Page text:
Meanwhile, developments on the ground for both Russia and Ukraine have been disorienting.
Russia has not yet emerged from the Battle of Bakhmut, and reports by the US information service the Institute for the Study of War (ISW) indicate inconsistencies in the management of the battle, as Russian President Vladimir Putin is once again relying on regular forces and giving commanders Valery Gerasimov and Sergei Surovkin another chance to win.
Other analysis indicates that the Russian army is concerned about competition from the Russian paramilitary company the Wagner Group, which has been boasting of its role in the Battle of Soledar, a key win before Bakhmut.
The Wagner Group cannot manage battles over large areas because that would require the leadership of a greater military network than it can deploy.
Meanwhile, it is facing its own challenges since the US listed it as a transnational criminal organisation on 20 January, which means Washington will not go after it in Ukraine alone.
Before the listing, and during a UN Security Council meeting on 11 January, the US accused the Kremlin of using the Wagner Group as a tool to intervene in the internal affairs of the African countries and “increasing the likelihood that violent extremism will grow” in the Sahel region, which is facing increasing attacks and deteriorating security.
A few days ago, a US official advised Ukrainian fighters not to waste their energy and military capabilities in Bakhmut, but rather to redeploy to other hotspots. This could be translated politically as a belief that Russia may win the battle of Donbas, though at a great cost, and that it will be possible to negotiate the borders of the post-Bakhmut frontline.
On Friday, Chairman of the US Joint Chiefs of Staff Mark Milley said the war was very difficult and that the frontline was currently “static” with the exception of the fighting around Bakhmut.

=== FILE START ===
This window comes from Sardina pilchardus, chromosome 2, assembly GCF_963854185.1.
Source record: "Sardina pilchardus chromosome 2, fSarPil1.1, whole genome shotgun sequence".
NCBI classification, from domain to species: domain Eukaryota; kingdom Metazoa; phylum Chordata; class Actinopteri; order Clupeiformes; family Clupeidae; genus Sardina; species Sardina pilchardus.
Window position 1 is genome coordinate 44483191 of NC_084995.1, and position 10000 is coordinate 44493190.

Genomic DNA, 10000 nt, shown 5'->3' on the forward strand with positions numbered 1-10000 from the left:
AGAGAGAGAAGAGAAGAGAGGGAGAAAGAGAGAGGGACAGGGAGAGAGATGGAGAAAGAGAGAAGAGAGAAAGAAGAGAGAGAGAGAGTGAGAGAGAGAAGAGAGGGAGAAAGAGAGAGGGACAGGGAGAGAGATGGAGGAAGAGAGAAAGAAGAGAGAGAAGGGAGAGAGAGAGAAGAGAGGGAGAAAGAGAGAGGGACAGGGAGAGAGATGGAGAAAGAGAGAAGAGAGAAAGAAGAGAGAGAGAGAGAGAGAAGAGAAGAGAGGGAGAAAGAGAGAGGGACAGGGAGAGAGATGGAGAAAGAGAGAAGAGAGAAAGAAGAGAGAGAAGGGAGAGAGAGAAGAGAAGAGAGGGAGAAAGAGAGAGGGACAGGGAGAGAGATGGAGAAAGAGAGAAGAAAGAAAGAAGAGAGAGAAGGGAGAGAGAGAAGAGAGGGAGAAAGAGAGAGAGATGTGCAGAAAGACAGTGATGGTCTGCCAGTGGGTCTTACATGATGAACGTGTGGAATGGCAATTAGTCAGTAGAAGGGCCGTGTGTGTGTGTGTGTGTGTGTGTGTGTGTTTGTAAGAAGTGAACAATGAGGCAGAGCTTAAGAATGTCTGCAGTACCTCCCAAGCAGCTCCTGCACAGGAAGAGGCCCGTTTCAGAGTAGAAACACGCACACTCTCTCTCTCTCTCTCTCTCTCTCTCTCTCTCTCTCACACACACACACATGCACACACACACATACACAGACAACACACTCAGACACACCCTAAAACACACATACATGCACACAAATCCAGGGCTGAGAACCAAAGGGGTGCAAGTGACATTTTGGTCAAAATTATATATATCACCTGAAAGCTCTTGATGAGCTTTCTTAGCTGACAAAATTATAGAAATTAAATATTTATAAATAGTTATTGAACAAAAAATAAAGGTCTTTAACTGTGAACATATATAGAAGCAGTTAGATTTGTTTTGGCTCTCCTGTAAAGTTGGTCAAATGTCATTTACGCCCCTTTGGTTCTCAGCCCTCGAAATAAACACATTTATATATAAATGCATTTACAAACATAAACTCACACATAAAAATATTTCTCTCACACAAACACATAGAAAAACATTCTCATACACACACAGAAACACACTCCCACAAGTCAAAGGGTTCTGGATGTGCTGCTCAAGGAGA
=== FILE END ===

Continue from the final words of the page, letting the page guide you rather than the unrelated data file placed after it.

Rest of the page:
However, Ukrainian forces are not redeploying in preparation for Russia’s expansion in Kherson to the south. According to US reports, Russian forces are conducting a logistical operation in Kherson to rebuild bridges.
But it is still unclear where Moscow will go next. It may head northeast and return to Kharkiv, especially since winning in Bakhmut would mean retaking the railways and the international highway, giving Moscow better opportunities for supplies and movement.
At the same time, Russia’s moves with Belarus may lead to another scenario: moving towards a siege of Kyiv. A third scenario could be for Russia to head towards Kherson to secure the Crimea flank.
Overall, Russia needs to achieve victory in the first year of the war regardless of the exorbitant cost it has incurred, and it will continue its urban or scorched-earth warfare in Ukraine to achieve this goal.
On the other hand, Ukraine is adamant about its resistance and its standing up to Russia, inflicting more losses on it to sabotage any victory that Moscow may claim in the war. Between the two sides, Europe continues to mobilise and to supply the weapons to Ukraine that are allowing the war to continue.
*A version of this article appears in print in the 26 January, 2023 edition of Al-Ahram Weekly.